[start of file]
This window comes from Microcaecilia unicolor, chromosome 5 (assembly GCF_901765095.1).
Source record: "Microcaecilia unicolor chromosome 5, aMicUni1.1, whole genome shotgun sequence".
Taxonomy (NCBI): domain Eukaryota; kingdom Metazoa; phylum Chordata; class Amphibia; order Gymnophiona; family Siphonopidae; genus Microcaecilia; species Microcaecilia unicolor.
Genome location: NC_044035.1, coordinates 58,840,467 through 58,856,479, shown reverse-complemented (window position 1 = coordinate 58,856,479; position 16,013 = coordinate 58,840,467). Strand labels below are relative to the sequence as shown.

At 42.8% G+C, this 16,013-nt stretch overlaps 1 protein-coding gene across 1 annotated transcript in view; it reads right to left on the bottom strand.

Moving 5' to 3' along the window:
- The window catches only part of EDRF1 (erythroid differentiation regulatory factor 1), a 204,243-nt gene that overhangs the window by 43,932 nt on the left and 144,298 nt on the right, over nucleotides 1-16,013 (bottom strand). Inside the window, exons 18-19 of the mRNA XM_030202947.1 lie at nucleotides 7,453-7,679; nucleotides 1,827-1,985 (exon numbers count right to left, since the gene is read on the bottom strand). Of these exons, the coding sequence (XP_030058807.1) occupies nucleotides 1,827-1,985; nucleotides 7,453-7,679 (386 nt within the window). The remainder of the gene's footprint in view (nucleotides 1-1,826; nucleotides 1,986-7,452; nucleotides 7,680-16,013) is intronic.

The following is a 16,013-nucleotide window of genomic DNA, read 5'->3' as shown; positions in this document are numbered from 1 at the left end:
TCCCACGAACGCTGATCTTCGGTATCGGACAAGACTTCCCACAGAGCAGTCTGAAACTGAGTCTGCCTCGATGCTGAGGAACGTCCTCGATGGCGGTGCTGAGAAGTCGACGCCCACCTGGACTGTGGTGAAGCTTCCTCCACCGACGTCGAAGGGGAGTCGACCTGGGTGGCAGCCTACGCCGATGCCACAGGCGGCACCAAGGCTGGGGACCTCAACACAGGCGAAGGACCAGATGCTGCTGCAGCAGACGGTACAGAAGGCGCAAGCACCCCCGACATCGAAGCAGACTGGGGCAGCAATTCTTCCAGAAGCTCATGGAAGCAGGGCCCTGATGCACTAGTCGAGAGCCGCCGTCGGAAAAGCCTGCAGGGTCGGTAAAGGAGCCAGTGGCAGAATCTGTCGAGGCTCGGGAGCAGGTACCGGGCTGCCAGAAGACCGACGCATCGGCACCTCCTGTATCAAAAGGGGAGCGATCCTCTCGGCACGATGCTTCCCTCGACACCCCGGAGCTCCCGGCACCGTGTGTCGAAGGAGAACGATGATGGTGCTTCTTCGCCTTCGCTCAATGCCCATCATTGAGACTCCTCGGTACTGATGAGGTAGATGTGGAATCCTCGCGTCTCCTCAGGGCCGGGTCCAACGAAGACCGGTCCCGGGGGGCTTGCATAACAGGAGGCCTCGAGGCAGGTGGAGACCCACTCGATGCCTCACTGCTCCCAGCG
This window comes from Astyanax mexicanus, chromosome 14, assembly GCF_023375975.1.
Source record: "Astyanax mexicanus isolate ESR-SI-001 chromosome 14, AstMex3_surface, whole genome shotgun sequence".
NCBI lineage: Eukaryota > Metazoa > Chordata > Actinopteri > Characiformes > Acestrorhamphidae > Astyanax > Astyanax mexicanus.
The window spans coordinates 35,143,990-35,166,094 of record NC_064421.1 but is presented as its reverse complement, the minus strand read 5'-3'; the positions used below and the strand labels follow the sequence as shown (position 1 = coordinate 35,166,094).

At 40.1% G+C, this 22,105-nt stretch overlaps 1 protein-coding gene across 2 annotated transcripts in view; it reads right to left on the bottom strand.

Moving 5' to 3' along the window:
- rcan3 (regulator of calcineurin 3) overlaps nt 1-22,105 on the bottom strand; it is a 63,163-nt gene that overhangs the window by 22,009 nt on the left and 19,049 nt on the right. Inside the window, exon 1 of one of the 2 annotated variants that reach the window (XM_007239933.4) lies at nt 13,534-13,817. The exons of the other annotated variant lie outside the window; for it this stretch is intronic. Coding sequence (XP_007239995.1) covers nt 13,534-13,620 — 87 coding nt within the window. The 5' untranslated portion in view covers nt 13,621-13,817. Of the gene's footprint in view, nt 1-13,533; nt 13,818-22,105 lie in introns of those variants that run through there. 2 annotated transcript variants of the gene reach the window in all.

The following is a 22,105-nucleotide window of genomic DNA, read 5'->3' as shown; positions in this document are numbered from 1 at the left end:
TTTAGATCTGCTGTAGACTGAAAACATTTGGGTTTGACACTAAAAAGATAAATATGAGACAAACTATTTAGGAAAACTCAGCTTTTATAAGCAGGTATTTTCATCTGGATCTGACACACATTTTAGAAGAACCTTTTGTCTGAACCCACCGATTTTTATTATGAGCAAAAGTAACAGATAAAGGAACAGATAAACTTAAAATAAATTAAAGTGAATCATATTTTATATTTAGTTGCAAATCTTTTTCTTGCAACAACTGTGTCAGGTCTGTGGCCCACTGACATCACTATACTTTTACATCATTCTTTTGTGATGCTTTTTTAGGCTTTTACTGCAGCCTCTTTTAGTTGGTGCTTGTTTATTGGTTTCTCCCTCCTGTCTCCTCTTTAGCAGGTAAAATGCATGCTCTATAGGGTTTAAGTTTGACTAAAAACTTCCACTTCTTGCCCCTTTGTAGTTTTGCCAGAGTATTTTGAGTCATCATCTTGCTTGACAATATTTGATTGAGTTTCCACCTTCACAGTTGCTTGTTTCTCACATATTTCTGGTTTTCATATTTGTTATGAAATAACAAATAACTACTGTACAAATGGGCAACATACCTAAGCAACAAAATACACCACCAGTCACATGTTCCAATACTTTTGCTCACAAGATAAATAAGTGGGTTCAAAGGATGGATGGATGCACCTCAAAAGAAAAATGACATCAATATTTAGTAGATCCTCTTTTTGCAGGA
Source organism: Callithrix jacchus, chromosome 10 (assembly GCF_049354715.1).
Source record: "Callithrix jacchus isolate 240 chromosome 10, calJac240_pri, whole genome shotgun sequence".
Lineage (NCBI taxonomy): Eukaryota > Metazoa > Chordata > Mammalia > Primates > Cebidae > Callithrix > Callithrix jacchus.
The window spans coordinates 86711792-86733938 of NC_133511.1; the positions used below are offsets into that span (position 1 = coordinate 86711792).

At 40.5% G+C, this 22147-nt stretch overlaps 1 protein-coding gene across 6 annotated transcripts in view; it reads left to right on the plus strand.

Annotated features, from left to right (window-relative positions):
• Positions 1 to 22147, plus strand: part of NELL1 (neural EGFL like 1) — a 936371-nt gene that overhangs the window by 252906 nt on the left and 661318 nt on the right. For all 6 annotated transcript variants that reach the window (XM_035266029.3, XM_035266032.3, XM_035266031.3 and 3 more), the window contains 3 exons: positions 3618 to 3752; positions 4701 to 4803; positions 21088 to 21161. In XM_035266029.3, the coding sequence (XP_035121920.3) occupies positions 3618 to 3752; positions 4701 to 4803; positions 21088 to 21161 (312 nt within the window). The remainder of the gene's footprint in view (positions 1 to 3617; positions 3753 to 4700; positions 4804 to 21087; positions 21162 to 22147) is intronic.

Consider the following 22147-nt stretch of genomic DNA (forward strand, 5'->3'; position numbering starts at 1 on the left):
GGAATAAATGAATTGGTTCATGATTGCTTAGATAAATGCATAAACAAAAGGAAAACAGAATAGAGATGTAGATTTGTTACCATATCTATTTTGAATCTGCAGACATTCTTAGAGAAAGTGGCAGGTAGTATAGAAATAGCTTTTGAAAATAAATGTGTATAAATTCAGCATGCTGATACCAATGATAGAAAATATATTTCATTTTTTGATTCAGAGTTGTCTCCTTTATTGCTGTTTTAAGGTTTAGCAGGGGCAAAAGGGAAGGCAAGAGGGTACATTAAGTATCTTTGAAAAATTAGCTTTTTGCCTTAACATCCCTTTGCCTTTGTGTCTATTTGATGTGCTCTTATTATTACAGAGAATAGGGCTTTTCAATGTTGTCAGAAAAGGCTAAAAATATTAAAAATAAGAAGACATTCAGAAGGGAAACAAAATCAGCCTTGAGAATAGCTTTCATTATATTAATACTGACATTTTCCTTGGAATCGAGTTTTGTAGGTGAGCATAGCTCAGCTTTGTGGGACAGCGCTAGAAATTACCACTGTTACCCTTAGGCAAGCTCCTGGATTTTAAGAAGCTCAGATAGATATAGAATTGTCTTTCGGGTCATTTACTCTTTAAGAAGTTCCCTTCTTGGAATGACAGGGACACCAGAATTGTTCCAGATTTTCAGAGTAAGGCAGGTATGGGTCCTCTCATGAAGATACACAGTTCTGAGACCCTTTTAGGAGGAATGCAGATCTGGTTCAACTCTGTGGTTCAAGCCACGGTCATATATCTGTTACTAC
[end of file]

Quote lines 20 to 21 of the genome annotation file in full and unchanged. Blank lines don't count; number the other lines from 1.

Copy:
Source record: "Callithrix jacchus isolate 240 chromosome 10, calJac240_pri, whole genome shotgun sequence".
Lineage (NCBI taxonomy): Eukaryota > Metazoa > Chordata > Mammalia > Primates > Cebidae > Callithrix > Callithrix jacchus.